Torture instigators George Bush and Dick Cheney should not be allowed to evade prosecution on grounds they acted in good faith on their lawyers’ advice because they told their lawyers what advice to give, a law school dean says.
“Could Al Capone or ‘Lucky’ Luciana receive immunity for acting in accordance with the advice of counsel when they told counsel what to advise?” asks Lawrence Velvel of the Massachusetts School of Law at Andover .
“(Vice-President) Cheney and (President) Bush knew that they were ordering violations of law,” Velvel points out. “The fact that they were doing so, and were well aware they were doing so, was one of the reasons why they, like a significant number of CIA officials who knew the same, demanded that lawyers produce legal cover for them in the form of Office of Legal Counsel memos authored by the likes of (John) Yoo and (Steven) Bradbury.”
Lower level CIA and military personnel that did not read the supposedly exculpatory memos, Velvel said, also cannot claim reliance on legal counsel because “they had to know that torture was forbidden no matter what some lawyers said. You could not grow up in America and not know this” any more than a person could claim murder was lawful because some lawyer told him so, Velvel writes.
“People who grew up in America cannot realistically claim that they thought it was lawful to beat people mercilessly, to smash their heads against walls, to kill about one hundred of them apparently, to hang them from ceiling hooks, to make them freeze, to deny them sleep for weeks on end, and so forth,” Velvel writes in an essay in his new book “America 2008” from Doukathsan Press.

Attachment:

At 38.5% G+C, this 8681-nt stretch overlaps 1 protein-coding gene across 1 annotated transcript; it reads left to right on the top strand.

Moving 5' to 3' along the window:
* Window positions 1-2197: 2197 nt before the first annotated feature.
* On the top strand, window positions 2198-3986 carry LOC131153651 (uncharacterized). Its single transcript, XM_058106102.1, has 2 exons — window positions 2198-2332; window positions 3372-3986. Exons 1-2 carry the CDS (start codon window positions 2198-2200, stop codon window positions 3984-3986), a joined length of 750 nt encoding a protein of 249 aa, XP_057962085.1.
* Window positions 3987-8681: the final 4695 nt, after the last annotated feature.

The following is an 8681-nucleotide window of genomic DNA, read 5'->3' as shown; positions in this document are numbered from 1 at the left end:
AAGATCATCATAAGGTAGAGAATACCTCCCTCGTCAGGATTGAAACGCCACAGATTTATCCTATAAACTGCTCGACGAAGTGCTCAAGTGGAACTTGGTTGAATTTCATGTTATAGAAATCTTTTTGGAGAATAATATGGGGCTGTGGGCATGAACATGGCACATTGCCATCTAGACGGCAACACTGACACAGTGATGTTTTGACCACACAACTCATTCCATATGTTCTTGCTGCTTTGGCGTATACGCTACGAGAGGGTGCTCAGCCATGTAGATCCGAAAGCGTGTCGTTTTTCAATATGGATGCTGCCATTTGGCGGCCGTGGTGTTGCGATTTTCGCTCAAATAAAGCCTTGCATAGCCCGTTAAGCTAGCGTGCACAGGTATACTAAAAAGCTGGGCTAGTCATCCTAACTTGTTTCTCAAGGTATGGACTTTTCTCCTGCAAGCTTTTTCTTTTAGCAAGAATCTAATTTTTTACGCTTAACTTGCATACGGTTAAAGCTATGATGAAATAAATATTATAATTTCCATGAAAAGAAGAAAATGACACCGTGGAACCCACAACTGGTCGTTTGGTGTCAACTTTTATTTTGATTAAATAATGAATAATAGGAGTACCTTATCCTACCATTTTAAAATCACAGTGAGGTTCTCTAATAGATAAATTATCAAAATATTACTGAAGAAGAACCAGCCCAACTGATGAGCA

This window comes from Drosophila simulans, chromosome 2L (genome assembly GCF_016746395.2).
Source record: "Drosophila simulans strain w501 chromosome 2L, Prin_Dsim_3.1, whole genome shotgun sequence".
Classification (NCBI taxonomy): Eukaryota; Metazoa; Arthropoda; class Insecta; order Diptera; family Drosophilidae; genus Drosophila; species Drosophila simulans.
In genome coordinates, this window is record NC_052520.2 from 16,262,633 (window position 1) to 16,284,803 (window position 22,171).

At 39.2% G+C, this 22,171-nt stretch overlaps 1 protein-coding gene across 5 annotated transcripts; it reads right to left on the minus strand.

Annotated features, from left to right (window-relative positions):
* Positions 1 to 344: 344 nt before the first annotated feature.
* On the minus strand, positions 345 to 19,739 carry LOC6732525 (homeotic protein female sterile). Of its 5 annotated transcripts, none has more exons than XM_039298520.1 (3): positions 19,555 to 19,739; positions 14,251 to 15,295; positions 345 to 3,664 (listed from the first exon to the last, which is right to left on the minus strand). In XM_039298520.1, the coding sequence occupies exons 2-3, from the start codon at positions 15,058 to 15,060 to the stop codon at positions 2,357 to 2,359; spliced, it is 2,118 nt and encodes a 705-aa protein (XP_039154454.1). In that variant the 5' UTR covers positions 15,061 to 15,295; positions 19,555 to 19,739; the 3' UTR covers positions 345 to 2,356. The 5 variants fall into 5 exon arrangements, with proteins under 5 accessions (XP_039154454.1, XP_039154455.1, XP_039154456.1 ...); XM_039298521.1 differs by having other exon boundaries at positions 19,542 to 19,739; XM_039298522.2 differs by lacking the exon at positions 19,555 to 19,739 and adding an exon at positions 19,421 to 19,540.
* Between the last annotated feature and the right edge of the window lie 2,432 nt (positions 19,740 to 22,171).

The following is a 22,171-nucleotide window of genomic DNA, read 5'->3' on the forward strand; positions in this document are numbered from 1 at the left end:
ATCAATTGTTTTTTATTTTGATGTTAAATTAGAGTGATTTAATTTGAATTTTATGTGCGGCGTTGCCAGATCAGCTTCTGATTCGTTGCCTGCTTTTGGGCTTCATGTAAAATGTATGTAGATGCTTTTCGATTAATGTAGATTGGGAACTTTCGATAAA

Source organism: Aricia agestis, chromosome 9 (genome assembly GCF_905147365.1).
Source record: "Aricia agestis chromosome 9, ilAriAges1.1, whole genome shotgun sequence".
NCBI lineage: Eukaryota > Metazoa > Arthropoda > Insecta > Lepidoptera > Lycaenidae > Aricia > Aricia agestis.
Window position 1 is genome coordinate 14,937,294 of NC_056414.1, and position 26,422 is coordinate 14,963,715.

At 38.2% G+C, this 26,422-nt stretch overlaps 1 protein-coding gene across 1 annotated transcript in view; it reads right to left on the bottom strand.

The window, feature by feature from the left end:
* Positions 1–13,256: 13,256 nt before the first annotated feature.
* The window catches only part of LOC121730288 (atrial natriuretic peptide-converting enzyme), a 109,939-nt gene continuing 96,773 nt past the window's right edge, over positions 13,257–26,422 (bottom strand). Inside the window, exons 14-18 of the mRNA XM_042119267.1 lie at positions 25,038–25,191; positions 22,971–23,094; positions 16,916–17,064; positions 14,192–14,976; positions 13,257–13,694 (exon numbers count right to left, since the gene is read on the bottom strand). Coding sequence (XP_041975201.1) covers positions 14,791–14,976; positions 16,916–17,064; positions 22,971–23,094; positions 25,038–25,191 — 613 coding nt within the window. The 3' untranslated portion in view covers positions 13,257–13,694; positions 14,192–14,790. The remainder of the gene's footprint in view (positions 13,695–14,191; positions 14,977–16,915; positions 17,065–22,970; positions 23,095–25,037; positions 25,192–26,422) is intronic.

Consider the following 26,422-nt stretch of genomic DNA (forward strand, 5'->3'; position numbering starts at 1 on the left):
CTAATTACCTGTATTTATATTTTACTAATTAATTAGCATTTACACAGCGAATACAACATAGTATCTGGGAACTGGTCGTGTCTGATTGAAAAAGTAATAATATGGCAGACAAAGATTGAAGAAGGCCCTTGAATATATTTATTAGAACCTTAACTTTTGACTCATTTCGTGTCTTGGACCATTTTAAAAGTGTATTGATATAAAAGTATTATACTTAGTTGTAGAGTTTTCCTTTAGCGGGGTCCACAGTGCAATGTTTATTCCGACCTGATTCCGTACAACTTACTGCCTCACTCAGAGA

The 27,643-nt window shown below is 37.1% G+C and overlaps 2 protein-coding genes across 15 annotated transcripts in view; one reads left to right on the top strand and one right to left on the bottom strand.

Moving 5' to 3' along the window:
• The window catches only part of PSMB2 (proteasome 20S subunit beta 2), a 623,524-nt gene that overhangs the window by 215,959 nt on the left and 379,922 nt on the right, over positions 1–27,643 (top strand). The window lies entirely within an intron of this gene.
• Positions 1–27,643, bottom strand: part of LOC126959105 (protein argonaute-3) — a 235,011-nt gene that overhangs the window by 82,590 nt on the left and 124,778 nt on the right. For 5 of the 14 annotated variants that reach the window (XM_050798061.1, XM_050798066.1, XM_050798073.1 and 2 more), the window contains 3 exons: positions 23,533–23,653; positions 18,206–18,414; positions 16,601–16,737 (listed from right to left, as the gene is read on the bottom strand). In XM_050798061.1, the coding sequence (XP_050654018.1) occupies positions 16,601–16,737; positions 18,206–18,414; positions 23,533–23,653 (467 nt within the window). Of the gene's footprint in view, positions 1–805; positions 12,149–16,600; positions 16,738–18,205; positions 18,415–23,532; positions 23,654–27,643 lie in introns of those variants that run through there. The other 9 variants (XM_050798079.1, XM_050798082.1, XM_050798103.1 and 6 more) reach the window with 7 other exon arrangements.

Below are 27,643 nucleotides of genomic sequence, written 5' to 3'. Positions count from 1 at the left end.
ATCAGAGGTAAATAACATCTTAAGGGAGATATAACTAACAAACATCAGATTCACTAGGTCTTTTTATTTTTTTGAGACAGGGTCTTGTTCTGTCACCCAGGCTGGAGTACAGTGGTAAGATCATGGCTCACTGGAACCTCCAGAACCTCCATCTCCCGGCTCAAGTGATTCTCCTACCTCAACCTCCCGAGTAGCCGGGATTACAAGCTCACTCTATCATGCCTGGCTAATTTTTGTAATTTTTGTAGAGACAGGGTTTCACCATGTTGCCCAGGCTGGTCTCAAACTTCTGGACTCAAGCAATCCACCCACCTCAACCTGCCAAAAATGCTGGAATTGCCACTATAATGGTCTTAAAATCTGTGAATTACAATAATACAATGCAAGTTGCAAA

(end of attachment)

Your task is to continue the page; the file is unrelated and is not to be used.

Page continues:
“They knew what they were doing was wrong,” he continued. “FBI…guys on the scene knew it regardless of what lawyers like Yoo said, and it was knowledge that what they were doing was wrong that caused some lower level CIA guys too to want a ‘get out of jail free card,’” Velvel writes.
“That realization is why CIA officials, from 2002 to 2006 or 2007 demanded memoranda from the Office of Legal Counsel of the Department of Justice, falsely claiming that the abuse and torture were not criminal acts,” Velvel said. “The officials wanted these OLC memos so that they could later avoid or defeat prosecutions by claiming that the decision-making office of the DOJ had approved the legality of what they were doing. The officials wanted a ‘golden shield,’” he added.
Those who claim they were ordered to torture, like those who said they had a legal opinion that to do so was okay, are guilty of an effort to “escape the Nuremberg principles by saying that others said what the culprits were doing was okay,” Velvel continues. The Nuremberg tribunal that judged accused Nazi war criminals after World War Two concluded they could not evade guilt by asserting they were only following orders.
“But claiming that their actions were immune because others okayed them is precisely what Cheney, Bush, their whole crowd…have been attempting to do… They knew what they were doing was illegal, as evidenced by the extreme secrecy they practiced lest it be learned they were practicing, and lest they be accused of practicing, the crimes they were in fact practicing. Morality, decency, and Nuremberg alike forbid this.”
“By now it seems beyond serious doubt that George Bush and company committed numerous war crimes,” Velvel wrote. “It is evident that if these things can be done, then there is an end of law where the truly wealthy and powerful are concerned. Whether it is Al Capone or Dick Cheney, the filthy rich or obscenely powerful will have it in their power to do the most awful things yet escape the law by using contributions or power to obtain immunity from preexisting law and to buy the opinions of immoral lawyers. That is the moral and philosophical basis why these things can’t be permitted,” Velvel said.
Velvel is dean of the Massachusetts School of Law at Andover, founded in 1988 for the express purpose of providing a quality, affordable legal education to minority students, immigrants and students from low-income backgrounds who would otherwise not be able to afford law school. Tuition at the school is only about half that charged by other New England area law schools. Velvel has been honored for his contributions to legal education reform by the National Law Journal and has also received a number of awards from the book publishing industry for his essays.